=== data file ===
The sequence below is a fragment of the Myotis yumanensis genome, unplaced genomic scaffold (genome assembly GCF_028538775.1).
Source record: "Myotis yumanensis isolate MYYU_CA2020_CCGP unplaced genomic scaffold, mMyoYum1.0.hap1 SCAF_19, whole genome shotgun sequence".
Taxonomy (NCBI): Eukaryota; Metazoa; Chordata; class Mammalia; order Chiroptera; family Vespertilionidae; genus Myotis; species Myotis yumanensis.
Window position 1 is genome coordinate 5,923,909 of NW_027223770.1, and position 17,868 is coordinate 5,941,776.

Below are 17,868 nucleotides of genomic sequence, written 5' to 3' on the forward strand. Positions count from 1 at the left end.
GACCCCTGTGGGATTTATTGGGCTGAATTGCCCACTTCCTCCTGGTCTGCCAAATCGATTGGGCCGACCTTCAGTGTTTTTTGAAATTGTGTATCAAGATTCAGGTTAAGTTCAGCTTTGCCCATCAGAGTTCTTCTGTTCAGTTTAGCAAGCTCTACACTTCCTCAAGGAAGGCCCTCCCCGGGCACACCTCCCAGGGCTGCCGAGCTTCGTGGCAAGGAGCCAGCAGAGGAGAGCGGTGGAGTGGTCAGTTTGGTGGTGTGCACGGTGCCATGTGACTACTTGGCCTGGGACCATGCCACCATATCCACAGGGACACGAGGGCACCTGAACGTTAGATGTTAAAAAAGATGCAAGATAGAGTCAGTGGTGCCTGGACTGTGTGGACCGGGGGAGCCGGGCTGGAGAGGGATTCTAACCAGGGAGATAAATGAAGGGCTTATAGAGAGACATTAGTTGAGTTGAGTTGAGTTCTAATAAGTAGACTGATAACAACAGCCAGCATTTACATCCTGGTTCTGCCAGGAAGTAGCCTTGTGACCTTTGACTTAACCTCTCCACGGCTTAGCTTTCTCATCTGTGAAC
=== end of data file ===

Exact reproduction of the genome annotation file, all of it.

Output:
The sequence below is a fragment of the Myotis yumanensis genome, unplaced genomic scaffold (genome assembly GCF_028538775.1).
Source record: "Myotis yumanensis isolate MYYU_CA2020_CCGP unplaced genomic scaffold, mMyoYum1.0.hap1 SCAF_19, whole genome shotgun sequence".
Taxonomy (NCBI): Eukaryota; Metazoa; Chordata; class Mammalia; order Chiroptera; family Vespertilionidae; genus Myotis; species Myotis yumanensis.
Window position 1 is genome coordinate 5,923,909 of NW_027223770.1, and position 17,868 is coordinate 5,941,776.

Below are 17,868 nucleotides of genomic sequence, written 5' to 3' on the forward strand. Positions count from 1 at the left end.
GACCCCTGTGGGATTTATTGGGCTGAATTGCCCACTTCCTCCTGGTCTGCCAAATCGATTGGGCCGACCTTCAGTGTTTTTTGAAATTGTGTATCAAGATTCAGGTTAAGTTCAGCTTTGCCCATCAGAGTTCTTCTGTTCAGTTTAGCAAGCTCTACACTTCCTCAAGGAAGGCCCTCCCCGGGCACACCTCCCAGGGCTGCCGAGCTTCGTGGCAAGGAGCCAGCAGAGGAGAGCGGTGGAGTGGTCAGTTTGGTGGTGTGCACGGTGCCATGTGACTACTTGGCCTGGGACCATGCCACCATATCCACAGGGACACGAGGGCACCTGAACGTTAGATGTTAAAAAAGATGCAAGATAGAGTCAGTGGTGCCTGGACTGTGTGGACCGGGGGAGCCGGGCTGGAGAGGGATTCTAACCAGGGAGATAAATGAAGGGCTTATAGAGAGACATTAGTTGAGTTGAGTTGAGTTCTAATAAGTAGACTGATAACAACAGCCAGCATTTACATCCTGGTTCTGCCAGGAAGTAGCCTTGTGACCTTTGACTTAACCTCTCCACGGCTTAGCTTTCTCATCTGTGAAC